Reassuring: According to the inventory system, there are still five strawberry yogurts in stock.Annoying: Eight customers have already expressed their irritation at the empty shelf.
Prof. Dr. Wolfgang Stölzle teaches and researches in the area of logistics management at the University of St. Gallen. At our Big Data & Analytics Congress he will present approaches for optimizing the availability of goods. We spoke to him about current challenges in retail trade.
Blue Yonder Blog: Professor Stölzle, every purchasing manager tries every way he can to prevent out-of-stock situations. Why are retailers still always running out of goods?
Prof. Dr. Wolfgang Stölzle: On the one hand, the assortment of goods is expanding and differentiating itself more and more. In addition, there is aggressive competition and marketing actions. On the other hand, customers are becoming ever more unpredictable consumers. Even satisfied customers will not necessarily select the same store for their next purchase. All of this increases the volatility of demand and makes purchasing ever more complex.
Blue Yonder Blog: What effect are the increase in online trade and the transformation of classic retailers into multi-channel retailers having on logistics?
Prof. Dr. Wolfgang Stölzle: Online retailers and their logistics partners are required to deliver very small shipments directly to the end customer – and this ideally precisely when the customer is at home. This form of distribution does not necessarily simplify processes.
Blue Yonder Blog: What opportunities does the analysis of Big Data offer for improving the supply chain?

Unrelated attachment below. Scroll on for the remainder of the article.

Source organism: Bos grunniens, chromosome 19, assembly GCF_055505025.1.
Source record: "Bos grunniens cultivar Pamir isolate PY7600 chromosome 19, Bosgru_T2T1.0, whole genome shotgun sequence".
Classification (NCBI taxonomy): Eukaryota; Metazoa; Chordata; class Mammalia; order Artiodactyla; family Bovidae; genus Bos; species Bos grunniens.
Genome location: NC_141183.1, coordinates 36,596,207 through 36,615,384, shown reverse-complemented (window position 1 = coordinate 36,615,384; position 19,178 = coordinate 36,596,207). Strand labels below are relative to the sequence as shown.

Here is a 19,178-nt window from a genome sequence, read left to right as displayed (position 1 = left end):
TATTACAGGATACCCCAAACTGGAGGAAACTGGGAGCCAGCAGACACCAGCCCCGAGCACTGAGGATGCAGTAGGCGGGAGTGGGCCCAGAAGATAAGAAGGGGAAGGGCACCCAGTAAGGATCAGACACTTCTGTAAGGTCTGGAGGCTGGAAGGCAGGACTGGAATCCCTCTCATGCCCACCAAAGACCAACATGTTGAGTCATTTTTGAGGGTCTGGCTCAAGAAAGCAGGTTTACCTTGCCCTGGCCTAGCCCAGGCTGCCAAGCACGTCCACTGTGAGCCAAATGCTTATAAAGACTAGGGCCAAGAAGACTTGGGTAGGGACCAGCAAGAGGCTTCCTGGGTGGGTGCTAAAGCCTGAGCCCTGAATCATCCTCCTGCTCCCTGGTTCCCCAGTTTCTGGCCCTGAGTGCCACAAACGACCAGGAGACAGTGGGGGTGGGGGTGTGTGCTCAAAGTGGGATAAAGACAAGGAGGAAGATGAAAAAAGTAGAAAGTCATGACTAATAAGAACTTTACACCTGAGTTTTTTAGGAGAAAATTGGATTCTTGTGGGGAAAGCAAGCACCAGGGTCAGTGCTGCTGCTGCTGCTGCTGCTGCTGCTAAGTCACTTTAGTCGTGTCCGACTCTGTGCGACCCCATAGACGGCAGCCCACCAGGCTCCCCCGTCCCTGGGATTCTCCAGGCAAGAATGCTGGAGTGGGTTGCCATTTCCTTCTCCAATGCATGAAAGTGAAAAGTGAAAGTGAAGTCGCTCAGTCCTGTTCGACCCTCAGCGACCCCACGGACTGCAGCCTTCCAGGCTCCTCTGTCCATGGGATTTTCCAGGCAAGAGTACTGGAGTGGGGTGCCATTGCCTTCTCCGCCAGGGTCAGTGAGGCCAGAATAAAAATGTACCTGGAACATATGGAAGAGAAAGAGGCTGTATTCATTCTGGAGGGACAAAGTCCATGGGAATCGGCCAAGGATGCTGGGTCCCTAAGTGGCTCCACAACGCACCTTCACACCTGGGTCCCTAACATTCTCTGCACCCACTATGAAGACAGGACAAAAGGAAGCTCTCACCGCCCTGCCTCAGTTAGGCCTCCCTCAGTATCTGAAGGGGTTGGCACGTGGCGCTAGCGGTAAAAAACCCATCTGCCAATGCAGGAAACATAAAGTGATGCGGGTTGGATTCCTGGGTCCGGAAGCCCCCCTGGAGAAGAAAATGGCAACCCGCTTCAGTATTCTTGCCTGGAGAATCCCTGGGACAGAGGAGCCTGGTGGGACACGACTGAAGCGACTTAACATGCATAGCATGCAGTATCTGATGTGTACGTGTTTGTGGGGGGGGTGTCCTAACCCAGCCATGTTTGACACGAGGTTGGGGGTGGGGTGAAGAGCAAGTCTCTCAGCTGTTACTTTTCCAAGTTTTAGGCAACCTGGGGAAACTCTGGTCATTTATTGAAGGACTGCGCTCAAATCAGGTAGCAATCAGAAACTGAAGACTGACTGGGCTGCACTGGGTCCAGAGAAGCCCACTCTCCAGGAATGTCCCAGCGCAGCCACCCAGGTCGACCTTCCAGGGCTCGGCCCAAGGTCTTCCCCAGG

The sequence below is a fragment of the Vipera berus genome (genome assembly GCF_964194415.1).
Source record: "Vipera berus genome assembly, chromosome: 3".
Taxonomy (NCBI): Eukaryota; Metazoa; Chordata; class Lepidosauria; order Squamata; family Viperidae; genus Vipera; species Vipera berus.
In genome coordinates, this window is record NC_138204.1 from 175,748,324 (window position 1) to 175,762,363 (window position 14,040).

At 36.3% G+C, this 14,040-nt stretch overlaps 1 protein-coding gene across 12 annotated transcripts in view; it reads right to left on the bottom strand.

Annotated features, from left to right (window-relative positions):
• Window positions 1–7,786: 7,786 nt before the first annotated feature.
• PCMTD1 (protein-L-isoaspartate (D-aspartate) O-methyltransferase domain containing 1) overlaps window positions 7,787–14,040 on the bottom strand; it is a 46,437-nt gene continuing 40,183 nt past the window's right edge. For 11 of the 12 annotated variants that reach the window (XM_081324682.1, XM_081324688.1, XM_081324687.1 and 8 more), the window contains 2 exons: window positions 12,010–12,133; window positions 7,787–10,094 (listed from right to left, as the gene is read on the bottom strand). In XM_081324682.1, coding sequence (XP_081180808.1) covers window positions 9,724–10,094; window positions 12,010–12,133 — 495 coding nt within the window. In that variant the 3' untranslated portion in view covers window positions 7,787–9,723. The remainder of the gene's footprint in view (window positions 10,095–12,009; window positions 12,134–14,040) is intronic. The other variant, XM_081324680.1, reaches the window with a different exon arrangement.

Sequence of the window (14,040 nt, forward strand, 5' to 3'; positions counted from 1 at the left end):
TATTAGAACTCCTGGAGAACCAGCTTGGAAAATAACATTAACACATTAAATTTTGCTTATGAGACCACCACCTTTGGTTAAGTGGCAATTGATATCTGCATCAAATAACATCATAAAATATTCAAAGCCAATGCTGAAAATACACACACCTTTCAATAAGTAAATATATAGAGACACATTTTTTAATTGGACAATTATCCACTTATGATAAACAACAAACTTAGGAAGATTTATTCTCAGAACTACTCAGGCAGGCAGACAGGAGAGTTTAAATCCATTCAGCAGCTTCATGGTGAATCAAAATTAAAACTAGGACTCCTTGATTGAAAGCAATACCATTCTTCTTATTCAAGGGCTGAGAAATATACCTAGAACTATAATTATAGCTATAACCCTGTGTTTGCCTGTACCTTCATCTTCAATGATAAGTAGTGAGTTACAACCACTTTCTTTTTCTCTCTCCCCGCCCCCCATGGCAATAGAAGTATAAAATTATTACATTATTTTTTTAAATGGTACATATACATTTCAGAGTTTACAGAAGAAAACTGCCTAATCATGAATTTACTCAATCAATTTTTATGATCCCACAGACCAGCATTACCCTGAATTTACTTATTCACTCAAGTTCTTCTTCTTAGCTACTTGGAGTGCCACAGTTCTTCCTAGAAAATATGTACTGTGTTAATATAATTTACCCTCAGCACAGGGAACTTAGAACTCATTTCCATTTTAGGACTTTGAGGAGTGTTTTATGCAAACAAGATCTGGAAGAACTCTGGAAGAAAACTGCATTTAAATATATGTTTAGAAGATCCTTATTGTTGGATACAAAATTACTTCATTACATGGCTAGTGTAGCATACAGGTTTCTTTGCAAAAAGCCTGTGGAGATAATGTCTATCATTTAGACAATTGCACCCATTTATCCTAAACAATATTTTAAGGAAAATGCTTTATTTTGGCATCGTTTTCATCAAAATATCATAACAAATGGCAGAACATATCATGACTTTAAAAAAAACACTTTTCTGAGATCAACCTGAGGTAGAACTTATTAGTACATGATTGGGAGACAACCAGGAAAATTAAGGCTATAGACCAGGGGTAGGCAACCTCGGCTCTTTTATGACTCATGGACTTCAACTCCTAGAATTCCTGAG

Prof. Dr. Wolfgang Stölzle: There is a paradox: although today retail companies possess huge amounts of data, they lack the data relevant for making decisions about out-of-stock situations. In addition to particular data dependencies, external factors such as the assessment of customer reactions to empty shelves frequently play a role.
Blue Yonder Blog: What do you recommend in order to increase the availability of goods using software?
Prof. Dr. Wolfgang Stölzle: Using the inventory and sales data, retail companies can approach the current situation on the shelf. The concentration on inventory data alone is not sufficient for it can happen that a particular item such as strawberry yogurt is still present in the inventory control system even though the shelf is empty. Maybe the goods were arranged incorrectly, the packaging damaged or a carton was stolen. The sales data alone also does not guarantee that you can draw firm conclusions about the current situation. If ten units of a particular item are always sold on a particular day of the week and this is not the case on a certain Monday, it may be that the product in question has run out.
Blue Yonder Blog: At the Big Data & Analytics Congress on June 19 in Cologne, you will explain how retail companies can optimize the availability of goods using automated estimation systems. Can you give us a few hints here about current weak points and possible starting points?
Prof. Dr. Wolfgang Stölzle: Unfortunately, given the number of tasks and challenges, strategic improvement of the inventory situation is often neglected in day-to-day business. Purchasing, Logistics, and Sales frequently do not communicate well enough. There are target conflicts and sometimes nobody feels like taking responsibility. The top management must deal with this. The topic of optimizing the availability of goods must always compete with other topics, and interest will always die down. Companies need to take a deep breath and transform their "data cemeteries" into a database they can use to better control logistics processes. There are neither standard methods nor routine processes, but one thing should be clear: in the long run, the availability of goods can only be improved if the retailers, manufacturers, and logistics agents all work together.